To compare the accuracy of two models, simply take the difference in their log likelihood. To calculate model weights, first subtract the likelihood score of each model from the minimum likelihood score across all the models. Then exponentiate the difference you just calculated. Then divide the exponentiated difference of each model by the sum of those values across all the models. Voila. A model averaging weight.

Some problems remain. For starters, we haven't factored Occam's razor into our scoring of models. Occam's razor, of course, is the idea that simpler models are better than complex models all else equal. Some of you might notice that the model weight calculation in the previous paragraph is identical to the model weight calculation method based on the information criterion scores of models that have the same number of variables. I argue that we can ignore Occam's razors for our purposes. What we're doing is measuring a model's predictive accuracy, not its fit to previous observations. I leave it up to the first order election prognosticators to decide which parameters they include in their model. In making meta election forecasts, I'll let the models' actual predictive performance decide which ones should get more weight.
 
 
A funny short story about the triumph and perils of endless recursions in meta-analysis. NOT a critique of meta-analysis itself.
Once upon a time, there was a land called the United States of America, which was ruled by a shapeshifter whose physiognomy and political party affiliation was recast every four years by an electoral vote, itself a reflection of the vote of the people. For centuries, the outcome of the election had been foretold by a cadre of magicians and wizards collectively known as the Pundets. Gazing into their crystal balls at the size of crowds at political rallies, they charted the course of the shapeshifting campaign. They were often wrong, but people listened to them anyway.

Then, from the labyrinthine caves beneath the Marginuvera Mountains emerged a troglodyte race known as the Pulstirs. Pasty of skin and snarfy in laughter, they challenged the hegemony of the Pundet elite by crafting their predictions from the collective utterances of the populace. Trouble soon followed. Some of the powerful new Pulstir craftsmen forged alliances with one party or another. And as more and more Pulstirs emerged from Marginuvera, they conducted more and more puls.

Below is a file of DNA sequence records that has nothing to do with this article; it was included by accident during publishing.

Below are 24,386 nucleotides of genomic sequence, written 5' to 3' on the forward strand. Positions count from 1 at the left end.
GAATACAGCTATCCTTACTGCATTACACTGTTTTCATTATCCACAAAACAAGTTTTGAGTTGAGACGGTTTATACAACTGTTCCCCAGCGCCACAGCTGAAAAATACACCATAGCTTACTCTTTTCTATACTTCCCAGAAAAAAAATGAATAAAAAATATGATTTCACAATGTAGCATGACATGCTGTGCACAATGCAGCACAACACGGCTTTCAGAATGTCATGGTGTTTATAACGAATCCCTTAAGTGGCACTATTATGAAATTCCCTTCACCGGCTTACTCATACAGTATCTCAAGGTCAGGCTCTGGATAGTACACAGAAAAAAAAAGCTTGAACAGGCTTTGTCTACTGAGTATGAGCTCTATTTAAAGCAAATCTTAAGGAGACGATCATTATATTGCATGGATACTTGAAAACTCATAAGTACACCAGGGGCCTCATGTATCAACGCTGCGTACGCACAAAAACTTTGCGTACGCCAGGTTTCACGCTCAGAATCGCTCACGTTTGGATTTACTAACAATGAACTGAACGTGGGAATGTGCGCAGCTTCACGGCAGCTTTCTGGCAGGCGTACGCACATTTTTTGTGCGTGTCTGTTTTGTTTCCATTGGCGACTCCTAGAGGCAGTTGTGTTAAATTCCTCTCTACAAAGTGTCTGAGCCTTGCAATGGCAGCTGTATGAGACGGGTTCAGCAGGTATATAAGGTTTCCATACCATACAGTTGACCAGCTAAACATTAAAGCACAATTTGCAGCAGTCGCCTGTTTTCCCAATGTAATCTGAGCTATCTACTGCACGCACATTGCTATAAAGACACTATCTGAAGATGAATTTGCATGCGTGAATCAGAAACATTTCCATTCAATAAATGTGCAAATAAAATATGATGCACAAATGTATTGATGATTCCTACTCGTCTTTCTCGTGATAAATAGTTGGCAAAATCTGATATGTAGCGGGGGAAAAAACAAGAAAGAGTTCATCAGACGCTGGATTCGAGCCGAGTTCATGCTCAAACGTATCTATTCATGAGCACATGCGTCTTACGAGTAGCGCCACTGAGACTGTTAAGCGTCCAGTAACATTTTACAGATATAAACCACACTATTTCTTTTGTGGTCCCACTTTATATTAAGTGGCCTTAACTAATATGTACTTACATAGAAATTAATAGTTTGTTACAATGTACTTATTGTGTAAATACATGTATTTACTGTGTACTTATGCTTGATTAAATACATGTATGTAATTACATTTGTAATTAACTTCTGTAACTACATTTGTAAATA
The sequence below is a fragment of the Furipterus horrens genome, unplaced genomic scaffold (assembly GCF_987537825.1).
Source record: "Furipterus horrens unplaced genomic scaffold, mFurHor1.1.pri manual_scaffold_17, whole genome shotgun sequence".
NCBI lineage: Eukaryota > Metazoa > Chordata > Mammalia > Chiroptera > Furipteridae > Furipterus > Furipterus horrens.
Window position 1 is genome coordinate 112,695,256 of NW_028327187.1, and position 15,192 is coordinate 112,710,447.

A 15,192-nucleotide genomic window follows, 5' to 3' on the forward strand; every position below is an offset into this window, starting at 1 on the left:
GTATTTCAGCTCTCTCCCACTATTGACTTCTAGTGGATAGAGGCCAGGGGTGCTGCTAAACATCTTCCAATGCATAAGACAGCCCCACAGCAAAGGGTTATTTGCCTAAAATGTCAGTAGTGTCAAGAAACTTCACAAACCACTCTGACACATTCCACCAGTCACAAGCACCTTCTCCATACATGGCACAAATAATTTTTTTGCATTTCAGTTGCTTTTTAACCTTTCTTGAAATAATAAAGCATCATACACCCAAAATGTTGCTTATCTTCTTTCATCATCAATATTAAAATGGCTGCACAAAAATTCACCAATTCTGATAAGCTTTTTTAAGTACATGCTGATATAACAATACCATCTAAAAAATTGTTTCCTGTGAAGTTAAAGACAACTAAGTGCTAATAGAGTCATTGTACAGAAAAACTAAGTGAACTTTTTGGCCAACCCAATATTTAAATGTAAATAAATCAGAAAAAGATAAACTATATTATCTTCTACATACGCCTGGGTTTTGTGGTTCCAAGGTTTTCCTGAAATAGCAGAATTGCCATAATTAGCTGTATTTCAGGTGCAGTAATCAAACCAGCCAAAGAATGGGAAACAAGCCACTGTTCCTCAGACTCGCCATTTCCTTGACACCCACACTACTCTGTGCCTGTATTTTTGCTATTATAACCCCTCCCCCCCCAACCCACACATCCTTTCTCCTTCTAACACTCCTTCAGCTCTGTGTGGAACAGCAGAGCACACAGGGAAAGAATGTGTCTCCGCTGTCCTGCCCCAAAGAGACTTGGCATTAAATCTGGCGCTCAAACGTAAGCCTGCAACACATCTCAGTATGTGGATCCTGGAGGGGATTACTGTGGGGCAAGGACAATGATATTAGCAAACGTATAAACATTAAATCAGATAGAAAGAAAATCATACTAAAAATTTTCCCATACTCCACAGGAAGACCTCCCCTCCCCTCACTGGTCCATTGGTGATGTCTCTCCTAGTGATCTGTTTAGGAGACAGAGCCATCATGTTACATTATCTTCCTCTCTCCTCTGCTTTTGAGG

The greatest trouble came, unsurprisingly, from the old Pundet guard in their ill-fated attempts to merge their decrees with Pulstir findings. Unable to cope with the number of puls, unwilling to so much as state an individual pul's marginuvera, the Pundet's predictions confused the people more than it informed them.

Then, one day, unbeknownst to one another, rangers emerged from the Forests of Metta Analisis. Long had each of them observed the Pundets and Pulstirs from afar. Long had they anguished over the amount of time the Pundets spent bullshyting about what the ruler of America would look like after election day rather than discussing in earnest the policies that the shapeshifter would adopt. Long had the rangers shaken their fists at the sky every time Pundets with differing loyalties supported their misbegotten claims with a smattering of gooseberry-picked puls. Long had the rangers tasted vomit at the back of their throats whenever the Pundets at Sea-en-en jabbered about it being a close race when one possible shapeshifting outcome had been on average trailing the other by several points in the last several fortnights of puls.

Each ranger retreated to a secluded cave, where they used the newfangled signal torches of the Intyrnet to broadcast their shrewd aggregation of the Pulstir's predictions. There, they persisted on a diet of espresso, Power Bars, and drops of Mountain Dew. Few hours they slept. In making their predictions, some relied only on the collective information of the puls. Others looked as well to fundamental trends of prosperity in each of America's states.